Then, for the first time ever on Game of Thrones, a ship is spotted by a relevant party before it actually arrives on shore. Jon says, “Is that a Greyjoy ship?” Yes, It’s Theon, back to get some help to go save Yara, and to hold tense eye contact with Jon for a full minute and a half. It’s fine by me. I used this time to wonder “How does Theon’s hair look so good?” and then “Oh, all of the Ironborn have amazing, full-bodied, windswept hair. I guess it’s the sea breeze?” and then “For real, Theon’s hair in this episode easily ranks in the top 10 heads of hair I’ve ever seen.”
Jon, who loves this stuff (tense moments, not beachy hair styles, as far as I know), grabs Theon by the throat just as he’s eking out the word “Sansa,” and snarls, (+10) “What you did for her is the only reason I’m not killing you.” Honestly, it feels like this wasn’t a great dissection of their issues! (But if you’re in the market for a salt spray for your Theon cosplay, TIGI makes a good one. I would just recommend putting it in a different bottle with a wider spray top, because the salt tends to clog the one it comes in.)
For this week’s grand finale, we go back to a field outside Highgarden, where Jaime, Bronn, Dickon, and Randyll are emptying the grain stores, talking about poop, and laughing about how dumb Dickon’s name is. This is when the Dothraki roll up, accompanied by Daenerys, who is riding Drogon (he remains the only dragon who gets to do anything) and making the extremely confident choice to wear no armor at all. It becomes clear within seconds that they’ll win the battle, as the Dothraki can do this cool move where they stand on their horses’ backs to shoot arrows, and Daenerys can do this cool move where she says “Dracarys,” and Drogon burns 30 people alive at a time. Because she’s directly ordering the slaughter and commanding the army, she’ll pick up +50 for random kills and +60 for sacking a city. If you’re playing with special teams, Dragons and Dothraki each pick up a +50 kill cap, and the Dothraki get another +60 for taking over The Reach.
Amid the fray, Jaime and Bronn each net +50 for the Dothraki they manage to kill, and Dickon gets +10 for his onscreen kill. Unfortunately, no one gets tangible points-based reward for looking around at the mayhem and visibly thinking, “Fire is so much more fucked-up than all the usual types of murder.” Even Tyrion, who is watching from a hillside with Qhono, looks pretty torn up about this, his first major military victory as Hand of the Queen. Daenerys said she wasn’t going to burn cities or kill civilians, and technically she isn’t, but there is something horrifying about watching her mow down an army made up mostly of involuntarily drafted farmers and assorted teenagers.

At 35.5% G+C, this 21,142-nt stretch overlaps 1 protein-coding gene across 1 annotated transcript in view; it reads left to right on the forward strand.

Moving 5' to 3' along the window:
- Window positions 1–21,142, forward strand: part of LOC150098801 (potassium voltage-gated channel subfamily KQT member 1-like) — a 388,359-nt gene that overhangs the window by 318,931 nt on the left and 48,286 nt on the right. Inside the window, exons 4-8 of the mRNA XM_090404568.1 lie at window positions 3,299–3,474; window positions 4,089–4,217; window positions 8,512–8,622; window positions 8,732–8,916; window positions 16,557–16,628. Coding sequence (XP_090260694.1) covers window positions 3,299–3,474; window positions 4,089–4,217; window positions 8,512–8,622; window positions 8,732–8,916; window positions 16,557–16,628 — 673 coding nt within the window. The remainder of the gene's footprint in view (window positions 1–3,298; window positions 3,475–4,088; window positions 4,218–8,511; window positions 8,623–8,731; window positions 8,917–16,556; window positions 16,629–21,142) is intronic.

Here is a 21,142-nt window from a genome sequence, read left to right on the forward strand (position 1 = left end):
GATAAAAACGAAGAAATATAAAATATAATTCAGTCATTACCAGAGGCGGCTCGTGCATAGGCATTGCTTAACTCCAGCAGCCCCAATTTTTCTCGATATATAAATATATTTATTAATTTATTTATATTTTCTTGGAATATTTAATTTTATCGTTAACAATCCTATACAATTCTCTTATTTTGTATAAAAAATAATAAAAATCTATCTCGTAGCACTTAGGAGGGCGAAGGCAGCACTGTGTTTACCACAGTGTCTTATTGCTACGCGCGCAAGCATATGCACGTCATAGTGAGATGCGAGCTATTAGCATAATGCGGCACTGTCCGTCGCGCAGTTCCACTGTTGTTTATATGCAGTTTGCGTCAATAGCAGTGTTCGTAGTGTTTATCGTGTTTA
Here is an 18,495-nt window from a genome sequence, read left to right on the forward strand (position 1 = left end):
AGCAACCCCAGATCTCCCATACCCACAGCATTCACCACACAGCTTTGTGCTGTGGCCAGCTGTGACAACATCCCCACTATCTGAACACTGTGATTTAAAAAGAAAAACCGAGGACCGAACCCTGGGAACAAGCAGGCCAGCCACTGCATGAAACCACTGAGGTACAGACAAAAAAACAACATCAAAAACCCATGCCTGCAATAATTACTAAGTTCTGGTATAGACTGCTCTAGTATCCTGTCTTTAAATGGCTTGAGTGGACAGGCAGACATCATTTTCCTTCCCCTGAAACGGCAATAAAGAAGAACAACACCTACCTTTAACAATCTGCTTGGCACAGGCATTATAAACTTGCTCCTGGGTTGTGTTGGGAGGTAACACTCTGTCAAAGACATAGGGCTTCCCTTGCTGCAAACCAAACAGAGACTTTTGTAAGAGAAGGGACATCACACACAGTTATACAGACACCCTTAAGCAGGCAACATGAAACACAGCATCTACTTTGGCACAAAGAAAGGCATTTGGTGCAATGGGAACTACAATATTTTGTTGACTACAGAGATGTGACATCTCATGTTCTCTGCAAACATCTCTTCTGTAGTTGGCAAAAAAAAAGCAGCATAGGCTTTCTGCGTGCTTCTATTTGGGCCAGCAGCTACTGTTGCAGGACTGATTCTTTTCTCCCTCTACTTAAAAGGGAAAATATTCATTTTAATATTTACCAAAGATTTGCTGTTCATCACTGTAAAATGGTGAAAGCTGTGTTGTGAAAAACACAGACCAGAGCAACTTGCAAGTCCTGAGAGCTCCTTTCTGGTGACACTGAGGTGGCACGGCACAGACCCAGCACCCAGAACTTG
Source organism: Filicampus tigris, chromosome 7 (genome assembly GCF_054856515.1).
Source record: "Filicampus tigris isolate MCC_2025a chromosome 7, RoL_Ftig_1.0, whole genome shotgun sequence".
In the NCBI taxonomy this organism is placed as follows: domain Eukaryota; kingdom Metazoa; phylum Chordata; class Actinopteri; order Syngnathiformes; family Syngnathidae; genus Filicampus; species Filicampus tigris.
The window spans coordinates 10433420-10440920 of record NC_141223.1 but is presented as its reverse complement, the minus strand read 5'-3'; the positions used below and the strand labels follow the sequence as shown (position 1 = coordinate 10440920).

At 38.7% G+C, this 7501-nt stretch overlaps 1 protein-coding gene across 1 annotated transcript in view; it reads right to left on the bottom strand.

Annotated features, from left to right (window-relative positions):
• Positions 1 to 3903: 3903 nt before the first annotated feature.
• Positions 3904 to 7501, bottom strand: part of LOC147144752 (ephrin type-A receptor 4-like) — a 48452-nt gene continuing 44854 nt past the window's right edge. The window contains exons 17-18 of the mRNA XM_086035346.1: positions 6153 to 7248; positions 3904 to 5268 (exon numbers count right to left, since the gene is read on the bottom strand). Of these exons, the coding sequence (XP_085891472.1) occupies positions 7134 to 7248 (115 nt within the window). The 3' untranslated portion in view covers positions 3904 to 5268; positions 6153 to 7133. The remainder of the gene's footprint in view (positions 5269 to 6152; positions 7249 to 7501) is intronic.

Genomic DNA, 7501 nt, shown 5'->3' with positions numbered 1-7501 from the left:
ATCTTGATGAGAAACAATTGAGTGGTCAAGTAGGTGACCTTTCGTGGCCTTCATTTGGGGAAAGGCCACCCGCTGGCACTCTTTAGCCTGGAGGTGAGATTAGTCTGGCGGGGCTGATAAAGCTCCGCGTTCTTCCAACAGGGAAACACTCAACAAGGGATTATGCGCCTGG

About 10 minutes into the battle, things start to go off the rails in the way only things on Game of Thrones can. Please read this paragraph aloud to someone who has never watched an episode of the show and let me know what happens: some Dothraki guy charges Bronn and cuts the leg off of his horse, and we watch the horse foot pirouette away in a spirograph of horse blood. Now unable to participate in the battle in any meaningful way, Bronn sprints for the dragon-killing machine, which we can assume he has been briefed about offscreen. He misses Drogon on the first try, but hits him in the wing with an enormous arrow the second time (+15), sending Daenerys, her dragon, and her unprotected ribcage crashing to the ground.
Reasonably irritated, Drogon roasts the weapon (my condolences to the artisans of King’s Landing), but somehow doesn’t crisp Bronn up at all in the process. This is when Jaime decides he is going to personally kill a dragon with a spear, by hand, by running directly at it with a spear in his hand. That is when Drogon decides that instead of dying, he’d rather light Jaime on fire. Fire seems like too powerful of a trump card, if you ask me. We’re not going to get very many interesting conflicts in the endgame of this show if fire keeps existing. Just as the fire is starting to do its thing — its “thing” being rendering all other actions futile and almost embarrassing — someone (Bronn? DIckon?) jumps onto Jaime and sends them both flying into the convenient, impossibly deep nearby water. But the screen fades to black before we can tell if they’re fine, semi-roasted, or dead.
My guess is semi-roasted. +10,000 to Fire.
THE VERGE FANTASY LEAGUE STANDINGS
1. KWAME OPAM, 405 POINTS
Top scorer: Daenerys Targaryen, 120
Special team: The Dothraki, 110
It’s a little ridiculous that Kwame managed to nab first place without trading the two characters on his roster who died last week, but I suppose this is a show where anything can happen.
2. MICHAEL ZELENKO, 395 POINTS
Top scorer: Bronn, 70
Special team: The Royal Army, 50
For the second week in a row, Michael has chosen to keep his dead Sand Snake. Okay!
3. ANDY HAWKINS, 275 POINTS
Top scorer: Jon Snow, 5
Special team: The Unsullied, 0
4. T.C. SOTTEK, 225 POINTS
Top scorer: N/A
Special team: Wildlings, 0
5. TASHA ROBINSON, 220 POINTS
Top scorer: Jaime Lannister, 50
Special team: The White Walkers, 0
6. SARAH SMITHERS, 180 POINTS
Top scorer: N/A
Special team: Dragons, 110
7. CHAIM GARTENBERG, 165 POINTS
Top scorer: Cersei Lannister, 5
Special team: The Wights, 0
8. LIZ LOPATTO, 135 POINTS
Top scorer: Davos Seaworth, 10
Special team: The Lord of Light, 0
9. LOREN GRUSH, 125 POINTS
Top scorer: Bran Stark, 60
Special team: Brotherhood without Banners, 0
10. BRYAN BISHOP, 25 POINTS
Top scorer: N/A
Special team: The Night’s Watch, 0
Bryan still has Ellaria Sand on his team. An interesting bet!
Edited 6:10 p.m. to add +10 for Dickon’s onscreen kill, and to reflect that Tycho Nestoris has not been recast and we aren’t entirely sure who saved Jaime. We are told that points for Jaime Lannister acquiring Valyrian steel are coming. Note that Fantasizr is handling scoring this season, so calls for scoring adjustments should go to their official conversation page for the episode in question. For episode 4, that’s here.